General Relativistic Astrophysics

Lead Research Organisation: University of Southampton
Department Name: Sch of Mathematical Sciences

Abstract

We are entering an era of high-precision astronomy, both electromagnetic and gravitational. The first generation of highly sensitive gravitational-wave detectors have reached design sensitivity and are being upgraded using advanced technology. LOFAR is on-line, providing significant improvements in radio timing precision. Future advances associated with the SKA in radio, the Einstein Telescope and the space based detector eLISA for gravitational waves will complement current quality X-ray observations, and will allow us to improve our understanding of the Universe significantly. To benefit maximally from these improvements, we need to improve our current models of a range of phenomena involving compact objects. Better quality theory is needed both to detect the various signals and to probe as much of the relevant physics as possible.

This research proposal builds on the Southampton Gravity Group's expertise in black hole, neutron star and gravitational-wave astrophysics, and is aimed at developing a deeper understanding of the dynamics of black holes and neutron stars, the associated observational signatures and how these signals can be used to provide information about the involved physics. The programme is of a highly interconnected nature with four different themes requiring similar methodology (e.g. general relativistic perturbation theory or numerical simulations) and physics input (e.g. superfluidity, magnetic fields or gravitational radiation reaction). The overall aim is to develop significantly improved models that can be tested against future high-precision observations in a range of channels.

Neutron stars are unique astrophysical laboratories, the modelling of which requires much poorly known physics. In order to investigate their properties, one must combine supranuclear physics with magnetohydrodynamics, a description of superfluids and superconductors, potentially exotic phases of matter like a deconfined quark-gluon plasma and, of course, general relativity. Achieving a better understanding of neutron star dynamics is one of the key aims of this proposal. We will carry out three projects, focused on the dynamics and evolution of neutron stars. The proposed work is of immediate relevance for gravitational-wave physics, leading to astrophysically motivated signal searches, and provides useful insights into problems relevant for electromagnetic observations. We aim to construct accurate models of neutron star dynamics that can be tested against recent observations of oscillations associated with magnetar giant flares, and which will inform future targeted searches for r-mode oscillations in fast spinning neutron stars. We will provide improved models of the enigmatic glitches and other timing phenomena seen in radio pulsars. We also plan to carry out nonlinear simulations of neutron star mergers with an unprecedented level of realism, exploring electromagnetic counterparts to the emerging gravitational waves.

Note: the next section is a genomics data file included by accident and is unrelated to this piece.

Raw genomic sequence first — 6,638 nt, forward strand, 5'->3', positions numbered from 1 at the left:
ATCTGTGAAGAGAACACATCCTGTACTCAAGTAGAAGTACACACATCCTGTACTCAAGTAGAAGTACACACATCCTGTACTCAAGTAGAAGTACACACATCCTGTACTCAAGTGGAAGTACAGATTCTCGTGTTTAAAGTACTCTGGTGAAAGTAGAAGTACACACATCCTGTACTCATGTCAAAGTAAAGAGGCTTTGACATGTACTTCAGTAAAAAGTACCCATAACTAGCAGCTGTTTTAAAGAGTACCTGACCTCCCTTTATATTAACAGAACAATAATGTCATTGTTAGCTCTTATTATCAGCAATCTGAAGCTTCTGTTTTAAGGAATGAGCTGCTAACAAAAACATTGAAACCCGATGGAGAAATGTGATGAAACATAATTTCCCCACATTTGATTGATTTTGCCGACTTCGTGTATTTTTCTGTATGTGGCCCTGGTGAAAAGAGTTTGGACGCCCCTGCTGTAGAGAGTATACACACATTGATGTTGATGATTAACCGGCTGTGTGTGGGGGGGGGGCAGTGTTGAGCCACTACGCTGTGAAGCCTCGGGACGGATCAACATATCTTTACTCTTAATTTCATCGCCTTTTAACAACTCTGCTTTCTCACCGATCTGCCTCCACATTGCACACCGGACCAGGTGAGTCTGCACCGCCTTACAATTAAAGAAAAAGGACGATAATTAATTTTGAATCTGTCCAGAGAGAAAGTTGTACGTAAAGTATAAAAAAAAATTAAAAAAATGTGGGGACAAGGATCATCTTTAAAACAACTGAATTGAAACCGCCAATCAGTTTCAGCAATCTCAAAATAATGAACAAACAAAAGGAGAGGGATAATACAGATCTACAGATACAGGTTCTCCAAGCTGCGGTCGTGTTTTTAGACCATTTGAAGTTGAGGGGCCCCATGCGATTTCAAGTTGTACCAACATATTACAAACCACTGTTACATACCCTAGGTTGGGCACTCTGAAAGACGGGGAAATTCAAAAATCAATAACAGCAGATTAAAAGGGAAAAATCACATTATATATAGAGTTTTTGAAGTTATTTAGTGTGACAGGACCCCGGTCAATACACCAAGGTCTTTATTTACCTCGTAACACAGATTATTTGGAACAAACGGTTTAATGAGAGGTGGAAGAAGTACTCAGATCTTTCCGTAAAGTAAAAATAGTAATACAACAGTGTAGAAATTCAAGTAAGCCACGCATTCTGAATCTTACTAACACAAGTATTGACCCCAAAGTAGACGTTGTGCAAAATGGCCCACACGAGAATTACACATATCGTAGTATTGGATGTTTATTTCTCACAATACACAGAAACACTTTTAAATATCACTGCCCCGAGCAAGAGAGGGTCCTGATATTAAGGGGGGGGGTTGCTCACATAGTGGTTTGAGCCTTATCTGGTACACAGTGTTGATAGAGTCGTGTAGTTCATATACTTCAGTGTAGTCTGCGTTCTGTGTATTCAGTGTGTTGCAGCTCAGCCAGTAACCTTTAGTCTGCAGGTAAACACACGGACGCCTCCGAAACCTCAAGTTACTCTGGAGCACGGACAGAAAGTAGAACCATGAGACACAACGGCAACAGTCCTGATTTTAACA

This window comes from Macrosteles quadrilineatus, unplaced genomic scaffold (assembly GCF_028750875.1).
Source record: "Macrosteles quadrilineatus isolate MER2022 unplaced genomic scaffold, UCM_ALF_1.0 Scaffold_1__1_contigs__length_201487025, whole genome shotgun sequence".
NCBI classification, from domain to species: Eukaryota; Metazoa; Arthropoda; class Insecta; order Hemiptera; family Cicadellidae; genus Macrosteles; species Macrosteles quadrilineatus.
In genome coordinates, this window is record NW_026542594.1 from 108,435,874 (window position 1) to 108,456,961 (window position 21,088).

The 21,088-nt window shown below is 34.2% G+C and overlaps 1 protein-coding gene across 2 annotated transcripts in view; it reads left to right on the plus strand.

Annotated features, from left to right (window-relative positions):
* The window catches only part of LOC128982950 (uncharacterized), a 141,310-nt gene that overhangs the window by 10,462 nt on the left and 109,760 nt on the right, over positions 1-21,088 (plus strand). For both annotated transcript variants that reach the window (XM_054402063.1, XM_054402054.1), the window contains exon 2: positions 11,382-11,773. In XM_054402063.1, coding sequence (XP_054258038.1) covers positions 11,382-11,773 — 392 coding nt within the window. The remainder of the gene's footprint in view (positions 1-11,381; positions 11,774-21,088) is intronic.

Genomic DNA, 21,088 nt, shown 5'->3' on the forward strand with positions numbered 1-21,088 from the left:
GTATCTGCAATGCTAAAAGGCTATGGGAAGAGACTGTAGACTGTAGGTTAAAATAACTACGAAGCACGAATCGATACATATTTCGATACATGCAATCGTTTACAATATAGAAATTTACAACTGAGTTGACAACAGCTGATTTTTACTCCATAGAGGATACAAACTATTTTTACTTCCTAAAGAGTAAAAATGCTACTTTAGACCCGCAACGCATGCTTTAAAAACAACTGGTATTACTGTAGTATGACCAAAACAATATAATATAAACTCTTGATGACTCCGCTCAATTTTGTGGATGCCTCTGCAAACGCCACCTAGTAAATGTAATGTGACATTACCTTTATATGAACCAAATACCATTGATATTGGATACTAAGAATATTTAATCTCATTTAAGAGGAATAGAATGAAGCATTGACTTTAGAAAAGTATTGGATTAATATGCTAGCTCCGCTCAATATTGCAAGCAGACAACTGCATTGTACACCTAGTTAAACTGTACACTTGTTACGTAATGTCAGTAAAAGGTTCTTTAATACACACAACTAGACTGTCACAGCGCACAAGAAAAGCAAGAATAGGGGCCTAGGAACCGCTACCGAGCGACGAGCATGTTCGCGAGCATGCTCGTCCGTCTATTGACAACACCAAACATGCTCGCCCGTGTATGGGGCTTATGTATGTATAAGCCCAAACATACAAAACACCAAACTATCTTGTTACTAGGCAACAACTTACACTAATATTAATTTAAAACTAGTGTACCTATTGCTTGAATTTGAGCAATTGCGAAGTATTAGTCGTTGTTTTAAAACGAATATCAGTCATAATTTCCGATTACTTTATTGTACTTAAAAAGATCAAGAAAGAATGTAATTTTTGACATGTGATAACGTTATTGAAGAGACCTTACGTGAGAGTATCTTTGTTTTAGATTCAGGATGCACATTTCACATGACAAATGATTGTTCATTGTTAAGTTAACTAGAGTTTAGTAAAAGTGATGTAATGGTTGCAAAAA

Inspiralling binaries are intrinsically the strongest sources of gravitational waves in the Universe. Gravitational waveforms from such events are extremely efficient probes of the strong gravity near black holes, and their detection promises to allow accurate tests of gravitational theory in its most extreme domain. In order to realise this promise we need a good theoretical understanding of relativistic radiation-reaction effects. Recent progress on the problem of the gravitational self-force provides significant momentum for work in this area. Building on this, we will explore the promising synergy between self-force calculations, numerical relativity and post-Newtonian theory, in order to inform a universal model of binary inspirals across the entire range of mass ratios and spin rates.

Planned Impact

This summary identifies some of the routes by which our astrophysics research programme will impact upon the wider world, including the general public, other scientific disciplines, and the technology sector.

COMMUNICATIONS AND ENGAGEMENT: The Southampton Gravity Group has a consistent track record of engaging with the public to communicate the latest and most exciting aspects of its research. These have included public talks, lectures to school students, coordination of a Royal Society Summer Exhibition and contact with Members of Parliament. The Group plans to enhance this activity, with STFC-funded researchers playing a leading role in exploring new dissemination outlets, including "Meet the Astronomer" sessions and the construction of interview/video clips for electronic circulation. The most exciting research advances will be promoted via the University Press office, whose help in publicising recent breakthroughs played a role in several articles on Southampton research appearing in the press, including in National Geographic, New Scientist and The Daily Mail.